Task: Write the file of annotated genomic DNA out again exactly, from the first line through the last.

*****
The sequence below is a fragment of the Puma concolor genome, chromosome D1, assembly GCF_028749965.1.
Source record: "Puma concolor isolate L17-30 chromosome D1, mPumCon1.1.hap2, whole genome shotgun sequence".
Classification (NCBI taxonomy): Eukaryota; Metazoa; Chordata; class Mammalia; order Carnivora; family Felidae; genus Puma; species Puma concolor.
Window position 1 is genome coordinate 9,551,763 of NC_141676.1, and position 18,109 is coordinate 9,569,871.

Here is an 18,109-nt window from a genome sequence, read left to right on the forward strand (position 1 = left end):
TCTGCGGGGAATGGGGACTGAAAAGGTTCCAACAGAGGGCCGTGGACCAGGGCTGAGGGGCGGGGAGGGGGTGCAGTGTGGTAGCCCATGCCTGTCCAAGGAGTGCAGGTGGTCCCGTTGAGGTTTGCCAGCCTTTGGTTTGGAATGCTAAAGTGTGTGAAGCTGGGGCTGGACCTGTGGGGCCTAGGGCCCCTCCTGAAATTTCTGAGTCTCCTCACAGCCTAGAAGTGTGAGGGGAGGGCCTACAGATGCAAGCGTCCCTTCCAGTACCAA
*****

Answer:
The sequence below is a fragment of the Puma concolor genome, chromosome D1, assembly GCF_028749965.1.
Source record: "Puma concolor isolate L17-30 chromosome D1, mPumCon1.1.hap2, whole genome shotgun sequence".
Classification (NCBI taxonomy): Eukaryota; Metazoa; Chordata; class Mammalia; order Carnivora; family Felidae; genus Puma; species Puma concolor.
Window position 1 is genome coordinate 9,551,763 of NC_141676.1, and position 18,109 is coordinate 9,569,871.

Here is an 18,109-nt window from a genome sequence, read left to right on the forward strand (position 1 = left end):
TCTGCGGGGAATGGGGACTGAAAAGGTTCCAACAGAGGGCCGTGGACCAGGGCTGAGGGGCGGGGAGGGGGTGCAGTGTGGTAGCCCATGCCTGTCCAAGGAGTGCAGGTGGTCCCGTTGAGGTTTGCCAGCCTTTGGTTTGGAATGCTAAAGTGTGTGAAGCTGGGGCTGGACCTGTGGGGCCTAGGGCCCCTCCTGAAATTTCTGAGTCTCCTCACAGCCTAGAAGTGTGAGGGGAGGGCCTACAGATGCAAGCGTCCCTTCCAGTACCAA